Monday, January 26, 2015

Optic Gliomas

Optic gliomas are another complication that is commonly seen in people living with NF, so here is some information for you all!

There are multiple different kinds of tissue that make up the brain, and an example of a type of tissue that can commonly cause tumors is glial tissue. Glial tissue makes 3 different type of cells which can cause different types of tumors:
  • Astrocyte cells, which can cause astrocytomas 
  • Oligodendrocyte cells, which can cause oligodendrogliomas 
  • Ependymal cells, which can cause ependymomas 
Now, there are also multiple different types of gliomas, but this blog is going to focus on optic nerve gliomas to keep it simple!

An optic nerve glioma is a type of tumor that can grow in various parts of the brain (not just on the optic nerves). In the general population, optic nerve gliomas make up approximately 5% of all childhood tumors and in the NF population, approximately 14-40% of people have this type of tumor. Generally, optic nerve gliomas are discovered before the age of 20, and luckily they tend to be slow growing and noncancerous. In fact, a large number of people are asymptomatic and therefore it is extremely important that people under the age of 20 see an ophthalmologist yearly.  

Optic nerve gliomas can affect one or both eyes, and only cause blindness in 5% of cases. Due to the location of where some of these tumors grow, they can also cause hormonal imbalances and issues. 

Typical signs and symptoms include but are not limited to:

1. Involuntary eye movement
2. Outward bulging of one or both eyes
3. Squinting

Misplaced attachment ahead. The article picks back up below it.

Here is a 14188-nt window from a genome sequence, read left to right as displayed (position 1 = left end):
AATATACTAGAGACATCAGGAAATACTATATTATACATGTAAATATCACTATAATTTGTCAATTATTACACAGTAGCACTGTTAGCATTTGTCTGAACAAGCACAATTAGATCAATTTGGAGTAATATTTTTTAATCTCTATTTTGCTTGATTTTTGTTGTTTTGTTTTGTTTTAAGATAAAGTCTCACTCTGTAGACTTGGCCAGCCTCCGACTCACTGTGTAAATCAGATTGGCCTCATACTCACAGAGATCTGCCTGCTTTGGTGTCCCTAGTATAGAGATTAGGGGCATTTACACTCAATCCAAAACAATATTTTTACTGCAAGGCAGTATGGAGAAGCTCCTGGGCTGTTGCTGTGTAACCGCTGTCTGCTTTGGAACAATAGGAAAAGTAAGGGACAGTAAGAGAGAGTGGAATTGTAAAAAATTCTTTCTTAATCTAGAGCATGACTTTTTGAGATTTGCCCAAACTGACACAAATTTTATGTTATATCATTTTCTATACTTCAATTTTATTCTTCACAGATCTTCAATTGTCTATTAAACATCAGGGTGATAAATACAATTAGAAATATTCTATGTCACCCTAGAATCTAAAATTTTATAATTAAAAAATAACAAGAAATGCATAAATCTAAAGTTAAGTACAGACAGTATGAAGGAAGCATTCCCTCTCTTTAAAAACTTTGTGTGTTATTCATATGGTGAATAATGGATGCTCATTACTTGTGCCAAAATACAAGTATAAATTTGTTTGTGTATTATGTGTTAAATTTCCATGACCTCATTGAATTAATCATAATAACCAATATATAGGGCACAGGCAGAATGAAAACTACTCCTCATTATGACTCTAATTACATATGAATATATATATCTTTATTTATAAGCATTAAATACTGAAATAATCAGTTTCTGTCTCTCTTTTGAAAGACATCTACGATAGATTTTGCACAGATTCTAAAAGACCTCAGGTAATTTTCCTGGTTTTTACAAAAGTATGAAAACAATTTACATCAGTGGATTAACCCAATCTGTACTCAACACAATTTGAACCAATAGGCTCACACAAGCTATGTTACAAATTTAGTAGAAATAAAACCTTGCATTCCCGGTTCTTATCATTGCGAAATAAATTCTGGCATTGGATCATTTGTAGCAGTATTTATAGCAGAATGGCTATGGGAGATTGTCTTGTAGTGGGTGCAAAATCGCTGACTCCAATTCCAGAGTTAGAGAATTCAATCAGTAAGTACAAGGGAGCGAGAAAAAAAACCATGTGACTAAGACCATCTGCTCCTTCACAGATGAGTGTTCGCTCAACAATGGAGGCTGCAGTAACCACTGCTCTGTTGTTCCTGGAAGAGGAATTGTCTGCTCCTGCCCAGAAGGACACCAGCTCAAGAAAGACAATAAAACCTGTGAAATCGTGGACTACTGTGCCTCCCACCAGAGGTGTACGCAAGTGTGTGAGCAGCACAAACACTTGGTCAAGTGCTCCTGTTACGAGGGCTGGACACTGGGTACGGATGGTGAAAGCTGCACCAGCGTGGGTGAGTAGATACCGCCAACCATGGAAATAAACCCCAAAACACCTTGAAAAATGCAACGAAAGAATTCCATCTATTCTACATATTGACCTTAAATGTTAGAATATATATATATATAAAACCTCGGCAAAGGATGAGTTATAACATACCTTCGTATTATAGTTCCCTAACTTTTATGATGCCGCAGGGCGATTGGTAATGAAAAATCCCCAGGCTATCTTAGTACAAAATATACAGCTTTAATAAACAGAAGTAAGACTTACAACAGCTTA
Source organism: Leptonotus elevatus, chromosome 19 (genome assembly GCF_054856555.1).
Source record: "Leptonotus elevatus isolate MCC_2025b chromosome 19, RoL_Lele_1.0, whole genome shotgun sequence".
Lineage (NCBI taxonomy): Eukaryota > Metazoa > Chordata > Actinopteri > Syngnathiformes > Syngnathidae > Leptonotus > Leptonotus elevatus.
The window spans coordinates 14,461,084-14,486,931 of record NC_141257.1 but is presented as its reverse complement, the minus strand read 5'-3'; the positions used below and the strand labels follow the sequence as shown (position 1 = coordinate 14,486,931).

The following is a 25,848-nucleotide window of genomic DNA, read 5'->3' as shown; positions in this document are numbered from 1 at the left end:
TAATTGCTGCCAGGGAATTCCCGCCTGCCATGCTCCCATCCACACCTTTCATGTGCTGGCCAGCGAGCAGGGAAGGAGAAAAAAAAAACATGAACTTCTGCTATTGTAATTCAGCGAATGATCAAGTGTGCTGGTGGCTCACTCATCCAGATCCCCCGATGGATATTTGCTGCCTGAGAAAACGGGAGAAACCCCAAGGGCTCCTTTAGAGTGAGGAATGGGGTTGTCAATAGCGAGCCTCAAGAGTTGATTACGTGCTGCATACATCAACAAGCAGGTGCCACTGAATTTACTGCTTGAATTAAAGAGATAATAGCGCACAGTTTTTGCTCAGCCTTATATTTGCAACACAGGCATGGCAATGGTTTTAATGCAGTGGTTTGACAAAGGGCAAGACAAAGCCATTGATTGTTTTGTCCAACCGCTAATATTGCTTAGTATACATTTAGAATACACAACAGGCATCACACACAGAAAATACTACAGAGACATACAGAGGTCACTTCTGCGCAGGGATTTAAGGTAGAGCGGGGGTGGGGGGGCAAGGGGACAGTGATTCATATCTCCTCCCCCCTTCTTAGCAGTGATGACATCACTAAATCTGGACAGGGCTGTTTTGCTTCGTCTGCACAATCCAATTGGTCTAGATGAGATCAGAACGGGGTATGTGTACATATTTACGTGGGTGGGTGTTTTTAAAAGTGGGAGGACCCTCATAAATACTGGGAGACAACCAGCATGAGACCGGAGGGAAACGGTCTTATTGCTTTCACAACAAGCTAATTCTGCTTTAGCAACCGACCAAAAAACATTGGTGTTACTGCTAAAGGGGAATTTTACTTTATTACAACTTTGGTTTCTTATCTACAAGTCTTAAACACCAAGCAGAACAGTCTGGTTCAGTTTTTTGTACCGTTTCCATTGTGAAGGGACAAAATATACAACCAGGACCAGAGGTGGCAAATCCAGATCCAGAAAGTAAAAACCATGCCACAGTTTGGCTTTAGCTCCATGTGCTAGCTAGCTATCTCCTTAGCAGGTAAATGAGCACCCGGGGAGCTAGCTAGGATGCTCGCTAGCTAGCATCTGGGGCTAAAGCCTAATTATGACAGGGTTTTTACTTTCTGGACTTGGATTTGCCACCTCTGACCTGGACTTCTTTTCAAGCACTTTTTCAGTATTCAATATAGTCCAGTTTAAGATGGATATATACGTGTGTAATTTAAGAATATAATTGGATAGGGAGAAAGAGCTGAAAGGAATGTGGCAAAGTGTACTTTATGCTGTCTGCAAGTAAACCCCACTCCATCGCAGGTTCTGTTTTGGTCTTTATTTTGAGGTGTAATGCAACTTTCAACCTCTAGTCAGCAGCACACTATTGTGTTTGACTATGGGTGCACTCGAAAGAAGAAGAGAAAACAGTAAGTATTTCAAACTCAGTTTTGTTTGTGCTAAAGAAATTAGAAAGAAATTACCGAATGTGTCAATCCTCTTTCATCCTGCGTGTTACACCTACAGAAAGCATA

4. Problems with balance
5. Headaches 
6. Nausea and Vomiting 
7. Hormonal Imbalances or early puberty 

In order to be diagnosed with an optic glioma, yours or your child's physician may order some of the following tests:
  • Cerebral angiogram (a test that uses a special dye and x-rays to see how blood flows through the brain)
  • Biopsy of a tumor that is removed during surgery 
  • CT scan or MRI scan of the brain 
  • Visual field tests (kind of like the ones you get at the eye doctors)
Treatment depends on the size of the tumor and the location of the tumor. Sometimes the tumor can be removed by surgery, but sometimes methods such as chemotherapy and radiation are necessary to treat optic nerve gliomas that are particularly aggressive or inoperable due to their location in the brain.

I was diagnosed with an astrocytoma when I was 13, which at the time was deemed inoperable due to its location. My tumor is right near the hypothalamus and pituitary gland, which is essentially right in the middle of my brain. At first we were unsure how long the tumor had been there, if it was growing.... so on and so forth so we had to play the "wait and see game". Luckily however, my tumor over time as shrunk to almost half it's normal size. This apparently, is very common for optic gliomas (for them to shrink and even disappear).

Thanks for reading!

Court

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